Last night something special happened in the MFTA warehouse after we closed for the day. Bins half-full were emptied only to be refilled anew; shelves were cleared and restocked with household and craft items; fabric was gathered up to be folded and displayed on shelves; and after so much and more, the floors were swept of any remaining debris.
When the staff arrived in the morning, they found the front of the warehouse better organized and with even more room for the new donations that have been pouring in over the last few weeks. How is it that such a dramatic change can take place within 2 hours of volunteerism every month? In short: New York Cares.
Every month, a team of volunteers from New York Cares blows through our warehouse in a frenzy of activity. First Wednesdays have been a staple of MFTA’s volunteer program since March of 2008. These groups tend to number between 6-12 volunteers, all of whom are excited to participate in providing New York City’s public schools, not-for-profit arts organizations, and city agencies with the materials they so desperately need and would otherwise go without. August 2011 was no different.
What set last night apart was the inclusion of a couple new volunteers looking to make a bigger difference on a national scale. Sharon and Jay left their jobs in the DC area exactly 6 months ago to embark upon a journey of volunteerism while connecting with the varied landscape of North America. Most recently the returned to the States from Canada, where they had been volunteering with various not-for-profits and spending their nights in a tent before moving on to the next adventure the following day. As they’ve traveled, they’ve maintained a blog of their adventures aptly named Service Driven.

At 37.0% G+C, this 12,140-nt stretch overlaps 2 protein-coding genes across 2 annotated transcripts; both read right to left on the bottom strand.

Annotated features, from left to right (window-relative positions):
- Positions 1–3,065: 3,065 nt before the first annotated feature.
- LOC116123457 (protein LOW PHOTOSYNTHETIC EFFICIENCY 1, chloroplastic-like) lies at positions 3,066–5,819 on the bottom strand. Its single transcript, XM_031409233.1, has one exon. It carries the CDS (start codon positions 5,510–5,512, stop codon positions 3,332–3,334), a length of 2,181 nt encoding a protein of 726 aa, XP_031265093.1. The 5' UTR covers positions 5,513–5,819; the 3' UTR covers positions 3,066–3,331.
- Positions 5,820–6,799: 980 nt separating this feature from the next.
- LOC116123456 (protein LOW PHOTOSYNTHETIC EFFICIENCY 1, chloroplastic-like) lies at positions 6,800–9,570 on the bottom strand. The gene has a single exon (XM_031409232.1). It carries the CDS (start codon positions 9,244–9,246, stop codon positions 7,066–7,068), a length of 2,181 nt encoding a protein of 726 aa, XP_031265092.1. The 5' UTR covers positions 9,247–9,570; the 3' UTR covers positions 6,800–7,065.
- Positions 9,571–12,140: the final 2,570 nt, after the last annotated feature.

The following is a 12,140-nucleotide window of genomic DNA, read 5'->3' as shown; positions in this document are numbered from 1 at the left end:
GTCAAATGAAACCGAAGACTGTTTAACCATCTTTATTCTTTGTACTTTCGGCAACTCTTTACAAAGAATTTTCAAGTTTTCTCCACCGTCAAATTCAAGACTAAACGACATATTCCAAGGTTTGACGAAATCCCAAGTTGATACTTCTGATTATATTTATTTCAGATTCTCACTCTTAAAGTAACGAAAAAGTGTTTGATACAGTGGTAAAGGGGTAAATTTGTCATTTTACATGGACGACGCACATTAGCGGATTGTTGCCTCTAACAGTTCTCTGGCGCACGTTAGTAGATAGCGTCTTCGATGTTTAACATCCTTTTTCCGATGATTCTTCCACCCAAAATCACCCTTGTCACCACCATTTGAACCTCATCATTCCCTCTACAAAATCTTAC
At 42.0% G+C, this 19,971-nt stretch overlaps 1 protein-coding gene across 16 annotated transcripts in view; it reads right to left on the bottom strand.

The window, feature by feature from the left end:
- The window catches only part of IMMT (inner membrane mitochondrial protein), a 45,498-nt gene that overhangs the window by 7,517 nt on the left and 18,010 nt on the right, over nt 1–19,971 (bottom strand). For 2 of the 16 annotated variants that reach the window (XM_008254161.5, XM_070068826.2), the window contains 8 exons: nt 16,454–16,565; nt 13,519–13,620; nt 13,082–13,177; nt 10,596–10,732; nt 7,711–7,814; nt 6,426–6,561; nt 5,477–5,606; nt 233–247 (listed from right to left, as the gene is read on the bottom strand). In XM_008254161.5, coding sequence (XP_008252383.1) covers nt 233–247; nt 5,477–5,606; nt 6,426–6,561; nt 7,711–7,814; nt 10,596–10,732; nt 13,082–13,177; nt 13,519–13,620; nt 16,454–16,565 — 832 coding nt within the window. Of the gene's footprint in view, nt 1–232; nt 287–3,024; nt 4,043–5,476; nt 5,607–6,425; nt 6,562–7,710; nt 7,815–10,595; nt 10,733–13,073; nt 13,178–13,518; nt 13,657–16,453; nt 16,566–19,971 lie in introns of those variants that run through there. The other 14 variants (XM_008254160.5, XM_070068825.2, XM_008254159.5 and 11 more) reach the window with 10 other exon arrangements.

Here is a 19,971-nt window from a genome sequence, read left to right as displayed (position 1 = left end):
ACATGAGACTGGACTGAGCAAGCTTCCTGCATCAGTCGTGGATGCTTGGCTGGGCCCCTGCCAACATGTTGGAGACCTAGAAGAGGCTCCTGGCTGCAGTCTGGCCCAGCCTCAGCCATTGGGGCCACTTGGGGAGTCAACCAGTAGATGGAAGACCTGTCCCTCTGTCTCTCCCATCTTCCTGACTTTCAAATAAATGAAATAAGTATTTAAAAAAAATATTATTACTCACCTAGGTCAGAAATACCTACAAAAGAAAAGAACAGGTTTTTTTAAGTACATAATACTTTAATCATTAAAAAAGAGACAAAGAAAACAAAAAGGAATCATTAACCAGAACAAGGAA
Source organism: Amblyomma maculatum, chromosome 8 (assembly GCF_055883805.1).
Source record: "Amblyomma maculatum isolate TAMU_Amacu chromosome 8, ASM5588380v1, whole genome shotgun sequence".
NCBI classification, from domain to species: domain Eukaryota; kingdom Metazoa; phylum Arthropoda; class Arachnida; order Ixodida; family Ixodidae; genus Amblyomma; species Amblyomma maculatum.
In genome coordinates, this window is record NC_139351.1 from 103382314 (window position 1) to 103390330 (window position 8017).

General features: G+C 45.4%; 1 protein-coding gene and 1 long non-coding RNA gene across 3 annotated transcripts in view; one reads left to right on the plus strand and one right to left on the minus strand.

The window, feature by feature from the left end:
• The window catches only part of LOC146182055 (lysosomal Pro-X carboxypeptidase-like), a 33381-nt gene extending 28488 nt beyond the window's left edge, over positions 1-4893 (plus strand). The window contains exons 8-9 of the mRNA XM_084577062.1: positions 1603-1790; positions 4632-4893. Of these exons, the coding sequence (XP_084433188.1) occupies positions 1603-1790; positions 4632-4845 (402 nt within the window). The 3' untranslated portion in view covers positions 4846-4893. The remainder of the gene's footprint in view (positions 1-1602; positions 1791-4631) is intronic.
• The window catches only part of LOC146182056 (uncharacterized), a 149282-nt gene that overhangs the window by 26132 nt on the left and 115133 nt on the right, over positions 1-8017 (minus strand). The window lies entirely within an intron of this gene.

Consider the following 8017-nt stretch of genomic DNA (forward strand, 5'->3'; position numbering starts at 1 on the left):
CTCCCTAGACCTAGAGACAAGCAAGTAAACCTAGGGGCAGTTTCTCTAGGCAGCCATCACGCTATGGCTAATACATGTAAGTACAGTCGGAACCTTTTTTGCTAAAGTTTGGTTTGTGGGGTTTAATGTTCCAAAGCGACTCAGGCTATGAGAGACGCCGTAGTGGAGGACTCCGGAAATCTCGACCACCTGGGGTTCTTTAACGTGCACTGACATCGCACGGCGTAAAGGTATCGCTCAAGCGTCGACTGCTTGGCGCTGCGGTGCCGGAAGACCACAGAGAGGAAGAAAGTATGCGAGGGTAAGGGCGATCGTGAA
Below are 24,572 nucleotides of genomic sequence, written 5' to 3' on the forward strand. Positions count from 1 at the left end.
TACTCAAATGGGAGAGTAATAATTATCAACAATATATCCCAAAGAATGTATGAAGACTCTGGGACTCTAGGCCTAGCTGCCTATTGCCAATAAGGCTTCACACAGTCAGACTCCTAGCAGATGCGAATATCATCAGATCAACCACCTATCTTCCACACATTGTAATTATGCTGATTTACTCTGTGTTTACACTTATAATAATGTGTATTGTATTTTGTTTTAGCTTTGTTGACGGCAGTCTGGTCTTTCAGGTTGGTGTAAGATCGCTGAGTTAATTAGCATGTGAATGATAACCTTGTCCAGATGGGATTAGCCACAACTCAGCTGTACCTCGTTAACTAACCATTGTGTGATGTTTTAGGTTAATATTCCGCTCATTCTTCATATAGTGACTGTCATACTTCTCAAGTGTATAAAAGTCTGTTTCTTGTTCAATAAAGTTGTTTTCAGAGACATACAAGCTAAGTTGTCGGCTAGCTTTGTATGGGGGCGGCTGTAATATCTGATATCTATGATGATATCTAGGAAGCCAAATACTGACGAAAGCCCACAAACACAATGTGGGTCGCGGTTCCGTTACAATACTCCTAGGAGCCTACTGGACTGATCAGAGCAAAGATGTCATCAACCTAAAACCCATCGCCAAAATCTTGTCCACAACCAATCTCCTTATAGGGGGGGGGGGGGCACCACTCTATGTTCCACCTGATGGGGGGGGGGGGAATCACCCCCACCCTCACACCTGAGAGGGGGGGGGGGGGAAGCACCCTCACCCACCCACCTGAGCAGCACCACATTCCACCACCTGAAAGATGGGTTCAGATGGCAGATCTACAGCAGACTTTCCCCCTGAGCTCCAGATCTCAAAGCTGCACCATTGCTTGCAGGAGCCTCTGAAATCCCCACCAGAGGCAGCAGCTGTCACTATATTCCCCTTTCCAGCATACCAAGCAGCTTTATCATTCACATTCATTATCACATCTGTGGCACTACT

When they arrived in NYC, Sharon’s sister, a costumer, recommended MFTA as a potential volunteer opportunity. Seizing the opportunity, Sharon contacted our volunteer coordinator, me, directly and asked if she and Jay could participate in our Wednesday night event.
It can be a rarity to meet people so willing to donate their time and energy to the benefit of others. Today, as our planet undergoes radical changes, our economy fluctuates drastically, and people struggle to live day to day, it is an inspiration to see how much a few people can do for so many in so little time. Sure, the shelves will need restocking tomorrow and the floors will need sweeping again. Yet the effects of such generosity of spirit are felt weeks after the fact and resonate anew every first Wednesday of each month. Clearly, New York cares.